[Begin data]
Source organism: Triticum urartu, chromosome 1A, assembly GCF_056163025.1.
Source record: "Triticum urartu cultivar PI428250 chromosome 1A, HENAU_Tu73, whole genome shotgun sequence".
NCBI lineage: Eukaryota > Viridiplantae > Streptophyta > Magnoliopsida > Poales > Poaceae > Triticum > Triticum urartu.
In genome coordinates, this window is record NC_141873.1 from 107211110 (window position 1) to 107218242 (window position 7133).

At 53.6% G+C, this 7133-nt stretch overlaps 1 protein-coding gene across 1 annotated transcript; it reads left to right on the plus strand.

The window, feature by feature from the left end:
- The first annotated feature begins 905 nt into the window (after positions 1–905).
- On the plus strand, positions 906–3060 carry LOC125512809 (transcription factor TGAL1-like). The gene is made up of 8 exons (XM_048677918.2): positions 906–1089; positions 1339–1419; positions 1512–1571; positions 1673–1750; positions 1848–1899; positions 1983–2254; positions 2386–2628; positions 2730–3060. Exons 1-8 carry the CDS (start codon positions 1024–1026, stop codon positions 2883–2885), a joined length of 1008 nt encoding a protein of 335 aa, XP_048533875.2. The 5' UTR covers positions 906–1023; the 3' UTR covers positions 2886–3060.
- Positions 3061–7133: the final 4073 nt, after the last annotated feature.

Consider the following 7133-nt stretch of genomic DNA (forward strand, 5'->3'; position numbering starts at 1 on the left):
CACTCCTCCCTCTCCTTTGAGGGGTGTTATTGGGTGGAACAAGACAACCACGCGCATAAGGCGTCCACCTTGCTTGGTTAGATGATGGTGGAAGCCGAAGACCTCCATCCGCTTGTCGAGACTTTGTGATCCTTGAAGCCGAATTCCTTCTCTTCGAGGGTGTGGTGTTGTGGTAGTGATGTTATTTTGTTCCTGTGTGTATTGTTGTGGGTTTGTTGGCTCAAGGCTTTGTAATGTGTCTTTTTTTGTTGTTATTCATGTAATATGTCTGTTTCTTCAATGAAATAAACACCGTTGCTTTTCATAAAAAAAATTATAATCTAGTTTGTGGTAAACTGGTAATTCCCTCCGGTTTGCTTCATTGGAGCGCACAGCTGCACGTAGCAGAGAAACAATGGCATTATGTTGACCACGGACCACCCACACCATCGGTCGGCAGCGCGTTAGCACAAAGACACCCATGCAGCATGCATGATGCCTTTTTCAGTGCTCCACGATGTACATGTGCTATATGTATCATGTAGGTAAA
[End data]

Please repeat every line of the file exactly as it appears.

Source organism: Triticum urartu, chromosome 1A, assembly GCF_056163025.1.
Source record: "Triticum urartu cultivar PI428250 chromosome 1A, HENAU_Tu73, whole genome shotgun sequence".
NCBI lineage: Eukaryota > Viridiplantae > Streptophyta > Magnoliopsida > Poales > Poaceae > Triticum > Triticum urartu.
In genome coordinates, this window is record NC_141873.1 from 107211110 (window position 1) to 107218242 (window position 7133).

At 53.6% G+C, this 7133-nt stretch overlaps 1 protein-coding gene across 1 annotated transcript; it reads left to right on the plus strand.

The window, feature by feature from the left end:
- The first annotated feature begins 905 nt into the window (after positions 1–905).
- On the plus strand, positions 906–3060 carry LOC125512809 (transcription factor TGAL1-like). The gene is made up of 8 exons (XM_048677918.2): positions 906–1089; positions 1339–1419; positions 1512–1571; positions 1673–1750; positions 1848–1899; positions 1983–2254; positions 2386–2628; positions 2730–3060. Exons 1-8 carry the CDS (start codon positions 1024–1026, stop codon positions 2883–2885), a joined length of 1008 nt encoding a protein of 335 aa, XP_048533875.2. The 5' UTR covers positions 906–1023; the 3' UTR covers positions 2886–3060.
- Positions 3061–7133: the final 4073 nt, after the last annotated feature.

Consider the following 7133-nt stretch of genomic DNA (forward strand, 5'->3'; position numbering starts at 1 on the left):
CACTCCTCCCTCTCCTTTGAGGGGTGTTATTGGGTGGAACAAGACAACCACGCGCATAAGGCGTCCACCTTGCTTGGTTAGATGATGGTGGAAGCCGAAGACCTCCATCCGCTTGTCGAGACTTTGTGATCCTTGAAGCCGAATTCCTTCTCTTCGAGGGTGTGGTGTTGTGGTAGTGATGTTATTTTGTTCCTGTGTGTATTGTTGTGGGTTTGTTGGCTCAAGGCTTTGTAATGTGTCTTTTTTTGTTGTTATTCATGTAATATGTCTGTTTCTTCAATGAAATAAACACCGTTGCTTTTCATAAAAAAAATTATAATCTAGTTTGTGGTAAACTGGTAATTCCCTCCGGTTTGCTTCATTGGAGCGCACAGCTGCACGTAGCAGAGAAACAATGGCATTATGTTGACCACGGACCACCCACACCATCGGTCGGCAGCGCGTTAGCACAAAGACACCCATGCAGCATGCATGATGCCTTTTTCAGTGCTCCACGATGTACATGTGCTATATGTATCATGTAGGTAAA